Millions of Americans have their roots in Bohemia and Moravia, and a large community in the United States has strong cultural and familial ties with the Czech Republic. President Woodrow Wilson and the United States played a major role in the establishment of the original Czechoslovak state on October 28, 1918. President Wilson's 14 Points, including the right of ethnic groups to form their own states, were the basis for the union of the Czechs and Slovaks. Tomas Masaryk, the father of the state and its first President, visited the United States during World War I and worked with U.S. officials in developing the basis of the new country. Masaryk used the U.S. Constitution as a model for the first Czechoslovak constitution
After World War II, and the return of the Czechoslovak government-in-exile, normal relations continued until 1948, when the communists seized power. Relations cooled rapidly. The Soviet invasion of Czechoslovakia in August 1968 further complicated U.S.-Czechoslovak relations. The United States referred the matter to the UN Security Council as a violation of the UN Charter, but no action was taken against the Soviets.
Following the "Velvet Revolution" of 1989, bilateral relations improved immensely. Dissidents once sustained by U.S. encouragement and human rights policies reached high levels in the government. In 1990, President Havel, in his first official visit as head of Czechoslovakia, addressed the U.S. Congress and was interrupted 21 times by standing ovations. On the first anniversary of the revolution, President George H.W. Bush pledged U.S. support in building a democratic Czechoslovakia in front of an enthusiastic crowd on Prague's Wenceslas Square.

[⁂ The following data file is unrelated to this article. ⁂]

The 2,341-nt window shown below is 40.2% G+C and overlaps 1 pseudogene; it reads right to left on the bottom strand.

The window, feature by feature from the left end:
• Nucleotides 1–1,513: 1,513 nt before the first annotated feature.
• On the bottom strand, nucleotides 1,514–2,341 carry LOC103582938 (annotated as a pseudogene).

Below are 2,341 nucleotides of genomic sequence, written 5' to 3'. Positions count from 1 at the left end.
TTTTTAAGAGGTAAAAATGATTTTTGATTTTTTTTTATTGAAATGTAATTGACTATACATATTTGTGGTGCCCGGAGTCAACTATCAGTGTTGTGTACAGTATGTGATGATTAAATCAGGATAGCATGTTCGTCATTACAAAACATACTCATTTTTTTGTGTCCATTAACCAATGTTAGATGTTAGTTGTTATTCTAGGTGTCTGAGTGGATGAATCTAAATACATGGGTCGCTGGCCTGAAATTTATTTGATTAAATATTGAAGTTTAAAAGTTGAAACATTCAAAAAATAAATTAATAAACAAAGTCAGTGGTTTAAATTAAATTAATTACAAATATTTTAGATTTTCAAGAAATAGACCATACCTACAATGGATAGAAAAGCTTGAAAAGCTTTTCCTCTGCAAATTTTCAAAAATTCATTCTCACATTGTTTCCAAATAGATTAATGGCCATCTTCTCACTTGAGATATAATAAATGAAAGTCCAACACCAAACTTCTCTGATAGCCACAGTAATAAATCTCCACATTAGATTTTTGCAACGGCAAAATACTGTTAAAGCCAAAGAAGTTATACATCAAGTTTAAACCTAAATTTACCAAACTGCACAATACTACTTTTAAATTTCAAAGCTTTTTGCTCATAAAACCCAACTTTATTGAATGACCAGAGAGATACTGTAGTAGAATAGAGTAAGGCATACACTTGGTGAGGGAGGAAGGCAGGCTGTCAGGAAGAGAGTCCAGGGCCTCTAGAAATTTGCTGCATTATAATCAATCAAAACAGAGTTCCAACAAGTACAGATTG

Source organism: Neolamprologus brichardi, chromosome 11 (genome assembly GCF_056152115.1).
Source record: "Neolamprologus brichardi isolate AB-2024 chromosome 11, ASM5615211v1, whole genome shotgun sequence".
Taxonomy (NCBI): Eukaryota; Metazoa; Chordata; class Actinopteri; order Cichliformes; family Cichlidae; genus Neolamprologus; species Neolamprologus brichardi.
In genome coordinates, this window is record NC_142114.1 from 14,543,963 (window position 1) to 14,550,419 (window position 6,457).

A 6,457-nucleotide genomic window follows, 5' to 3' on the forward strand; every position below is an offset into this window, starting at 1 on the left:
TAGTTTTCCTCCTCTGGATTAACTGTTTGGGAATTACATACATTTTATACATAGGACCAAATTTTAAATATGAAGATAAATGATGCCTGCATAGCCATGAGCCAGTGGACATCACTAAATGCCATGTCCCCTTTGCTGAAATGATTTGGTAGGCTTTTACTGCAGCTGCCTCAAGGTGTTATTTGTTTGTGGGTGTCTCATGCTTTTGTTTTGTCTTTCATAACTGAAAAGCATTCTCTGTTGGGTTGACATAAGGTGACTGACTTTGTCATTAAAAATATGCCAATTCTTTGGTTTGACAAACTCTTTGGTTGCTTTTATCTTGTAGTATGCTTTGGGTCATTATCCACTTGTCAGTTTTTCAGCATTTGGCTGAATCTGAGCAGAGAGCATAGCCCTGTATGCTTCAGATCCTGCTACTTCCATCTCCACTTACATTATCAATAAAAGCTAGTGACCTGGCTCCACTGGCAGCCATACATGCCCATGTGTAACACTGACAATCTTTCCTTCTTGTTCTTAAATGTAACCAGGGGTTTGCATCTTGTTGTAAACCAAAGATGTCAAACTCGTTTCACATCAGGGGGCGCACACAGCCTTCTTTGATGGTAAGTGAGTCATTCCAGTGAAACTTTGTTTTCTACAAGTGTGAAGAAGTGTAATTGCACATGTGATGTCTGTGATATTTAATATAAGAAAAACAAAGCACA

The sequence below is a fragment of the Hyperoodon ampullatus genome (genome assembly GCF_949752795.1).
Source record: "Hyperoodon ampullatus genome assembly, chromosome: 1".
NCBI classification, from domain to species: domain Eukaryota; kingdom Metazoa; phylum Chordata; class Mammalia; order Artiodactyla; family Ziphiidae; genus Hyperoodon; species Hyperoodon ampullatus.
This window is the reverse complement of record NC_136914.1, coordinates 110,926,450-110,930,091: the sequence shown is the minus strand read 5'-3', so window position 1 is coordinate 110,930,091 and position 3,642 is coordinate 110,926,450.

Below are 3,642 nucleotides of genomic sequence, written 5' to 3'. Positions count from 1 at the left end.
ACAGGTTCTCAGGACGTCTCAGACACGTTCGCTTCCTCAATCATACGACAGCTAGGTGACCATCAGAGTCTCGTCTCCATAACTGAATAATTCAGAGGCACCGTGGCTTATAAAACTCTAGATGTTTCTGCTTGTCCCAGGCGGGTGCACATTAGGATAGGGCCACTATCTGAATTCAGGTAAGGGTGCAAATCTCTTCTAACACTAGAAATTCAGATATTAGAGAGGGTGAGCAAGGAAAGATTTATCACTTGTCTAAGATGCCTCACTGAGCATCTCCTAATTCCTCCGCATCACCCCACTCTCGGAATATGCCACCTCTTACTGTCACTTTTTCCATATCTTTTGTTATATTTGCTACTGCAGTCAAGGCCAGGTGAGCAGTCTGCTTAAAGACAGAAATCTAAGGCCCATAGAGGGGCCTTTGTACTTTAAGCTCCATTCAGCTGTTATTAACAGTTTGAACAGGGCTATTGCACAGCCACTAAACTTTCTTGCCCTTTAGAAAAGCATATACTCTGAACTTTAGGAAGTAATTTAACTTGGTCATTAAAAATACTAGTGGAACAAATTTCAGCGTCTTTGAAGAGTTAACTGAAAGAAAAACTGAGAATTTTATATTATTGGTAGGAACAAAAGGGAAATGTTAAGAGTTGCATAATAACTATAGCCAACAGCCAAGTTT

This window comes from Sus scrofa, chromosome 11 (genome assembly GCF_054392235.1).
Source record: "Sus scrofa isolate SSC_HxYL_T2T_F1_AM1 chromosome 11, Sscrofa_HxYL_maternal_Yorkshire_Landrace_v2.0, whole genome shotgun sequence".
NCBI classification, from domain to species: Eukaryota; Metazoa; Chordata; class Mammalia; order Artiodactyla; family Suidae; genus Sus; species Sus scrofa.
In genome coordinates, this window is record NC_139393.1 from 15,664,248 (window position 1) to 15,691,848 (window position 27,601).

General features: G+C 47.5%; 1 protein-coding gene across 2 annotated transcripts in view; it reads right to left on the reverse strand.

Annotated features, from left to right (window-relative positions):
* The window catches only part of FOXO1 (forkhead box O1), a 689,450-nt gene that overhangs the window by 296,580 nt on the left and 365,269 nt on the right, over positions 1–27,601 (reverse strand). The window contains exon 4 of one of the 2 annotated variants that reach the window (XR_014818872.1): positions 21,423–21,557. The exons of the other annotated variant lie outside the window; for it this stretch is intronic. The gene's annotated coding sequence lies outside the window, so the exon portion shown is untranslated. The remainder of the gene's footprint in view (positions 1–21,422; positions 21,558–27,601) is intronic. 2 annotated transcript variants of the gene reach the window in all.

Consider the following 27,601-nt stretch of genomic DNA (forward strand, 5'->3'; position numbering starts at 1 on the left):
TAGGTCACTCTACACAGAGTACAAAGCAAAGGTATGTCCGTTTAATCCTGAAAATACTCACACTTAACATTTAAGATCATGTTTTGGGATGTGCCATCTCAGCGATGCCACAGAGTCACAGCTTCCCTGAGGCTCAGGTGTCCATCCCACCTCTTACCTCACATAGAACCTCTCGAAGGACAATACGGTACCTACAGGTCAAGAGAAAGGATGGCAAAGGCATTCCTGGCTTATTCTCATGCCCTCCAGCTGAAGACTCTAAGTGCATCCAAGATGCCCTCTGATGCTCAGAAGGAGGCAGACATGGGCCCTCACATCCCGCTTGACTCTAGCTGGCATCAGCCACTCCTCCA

Toward this end, the U.S. Government has actively encouraged political and economic transformation.
The U.S. Government was initially opposed to the idea of Czechoslovakia forming two separate states, due to concerns that a split might aggravate existing regional political tensions. However, the U.S. recognized both the Czech Republic and Slovakia on January 1, 1993. Since then, U.S.-Czech relations have remained strong economically, politically, and culturally.
Relations between the U.S. and the Czech Republic are excellent and reflect the common approach both have to the many challenges facing the world at present. The U.S. looks to the Czech Republic as a partner in issues ranging from Afghanistan to the Balkans, and seeks opportunities to continue to deepen this relationship.